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Aging appears to be tied to strategies cells use to avoid cancer

All humans die. However, while each of us knows we shall someday die, few of us can escape wishing we could delay the process. Some succeed. The oldest documented living person, Marie-Louise Febronie Meilleur of Corbeil, Ontario, reached the age of 117 years in 1997. The tantalizing possibility of long life that she represents is one reason why there is such interest in the aging processif we knew enough about it perhaps we could slow it. A wide variety of theories have been advanced to explain why we age. In the last year scientists have come a long way towards unraveling the puzzle.

The first clue was the discovery that cells appear to die on schedule, as if following a script. In a famous experiment carried out in 1961, geneticist Leonard Hayflick demonstrated that fibroblast cells growing in tissue culture will divide only a certain number of times. After about 50 population doublings, cell division stops, the cell cycle blocked just before DNA replication. If a cell sample is taken after 20 doublings and frozen, when thawed it resumes growth for 30 more doublings, then stops.

An explanation of the "Hayflick limit" was suggested in 1986 when Howard Cooke first glimpsed an extra length of DNA at the ends of chromosomes. These telomeric regions, about 5,000 nucleotides (the chemical letters of DNA), are each composed of several thousand repeats of the sequence TTAGGG. Cooke found the telomeric region to be substantially shorter in body tissue chromosomes than in those of germ line cells, the egg and sperm. He speculated that in body cells a portion of the telomere cap was lost by a chromosome during each cycle of DNA replication.

Cooke was right. The cell machinery that replicates the DNA of each chromosome sits on the last 100 units of DNA at the chromosome's tip, and so cannot copy that bit. So each time the cell divides, its chromosomes get a little shorter. Eventually, after some 50 replication cycles, the protective telomeric cap is used up, and the cell line then enters senescence, no longer able to proliferate.

How do sperm and egg cells avoid this trap, dividing continuously for decades? Scientists have recently learned that all human cells contain an enzyme, telomerase, which lengthens telomeres. This enzyme is active in sperm and egg cells, maintaining their chromosomes at a constant length of 5,000 nucleotide units. In body cells, by contrast, the telomerase gene is silent.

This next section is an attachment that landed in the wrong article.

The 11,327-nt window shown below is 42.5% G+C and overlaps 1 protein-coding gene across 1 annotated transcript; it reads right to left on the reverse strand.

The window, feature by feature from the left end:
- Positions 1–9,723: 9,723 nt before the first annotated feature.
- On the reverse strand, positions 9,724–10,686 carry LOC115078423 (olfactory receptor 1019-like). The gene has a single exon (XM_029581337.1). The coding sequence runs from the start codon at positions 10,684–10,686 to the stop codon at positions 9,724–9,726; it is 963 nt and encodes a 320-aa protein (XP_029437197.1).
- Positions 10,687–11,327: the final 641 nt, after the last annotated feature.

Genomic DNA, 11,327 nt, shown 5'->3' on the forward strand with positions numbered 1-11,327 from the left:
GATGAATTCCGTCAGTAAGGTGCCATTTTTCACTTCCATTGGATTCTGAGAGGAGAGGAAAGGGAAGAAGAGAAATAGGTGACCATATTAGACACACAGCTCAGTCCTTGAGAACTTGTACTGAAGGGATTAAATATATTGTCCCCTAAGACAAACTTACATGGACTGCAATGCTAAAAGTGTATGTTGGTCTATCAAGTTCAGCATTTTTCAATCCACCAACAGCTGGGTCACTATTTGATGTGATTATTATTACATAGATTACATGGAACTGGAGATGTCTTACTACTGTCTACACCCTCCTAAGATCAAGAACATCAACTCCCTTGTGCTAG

Research published last year has confirmed Cooke's hypothesis, providing direct evidence for a causal relation between telomeric shortening and cell senescence. Using genetic engineering, teams of researchers from California and Texas transferred into human body cell cultures a DNA fragment that unleashes each cell's telomerase gene. The result was unequivocal. New telomeric caps were added to the chromosomes of the cells, and the cells with the artificially elongated telomeres did not senesce at the Hayflick limit, continuing to divide in a healthy and vigorous manner for more than 20 additional generations.

This research shows clearly that loss of telomere DNA eventually restrains the ability of human cells to proliferate. And yet every human cell possesses a copy of the telomerase gene that, if expressed, would rebuild the telomere. Why do our cells accept aging, if they need not? The answer, it seems, is to avoid cancer. By limiting the number of divisions allotted to human cell lines, the body insures that no cell can continue to divide indefinitely. Suppression of the telomerase gene is, in a very real sense, cancer suppression. When scientists examine cancer cells, they commonly find their telomerase genes have been activated and are maintaining telomeres at full length. Thus telomere shortening is a tumor-suppressing mechanism, one of your body's key safeguards against cancer.

Aging, then, is at least partly a strategy to avoid the inevitable consequence of wear and tear to our genes mutations that sooner or later lead to cancer. A powerful source of such mutations are free radicals, highly reactive fragments of atoms with unpaired electrons that sheer through DNA like a shotgun blast. Free radicals are an unavoidable byproduct of how our bodies use oxygen to metabolize food. Because free radicals are so distructive, every cell has numerous mechanisms to control and eliminate them. If all else fails to eliminate free radicals, the cell activates a second key dafeguard against cancer. A special fail-safe gene called p66 pulls the plug, causing the cell to commit suicide rather than permit free radicals to damage the DNA and produce cancer.

Work published in November by Italian researchers indicates that mice with disabled p66 genes live longer than normal mice. Their cells were no longer being zapped by the hair-trigger p66 self-distruct mechanism. Inhibitory drugs of the p66 class of protein are known. If you are willing to accept the added risk of cancer, prehaps taking them would, like the Italian mice, let you live longer.

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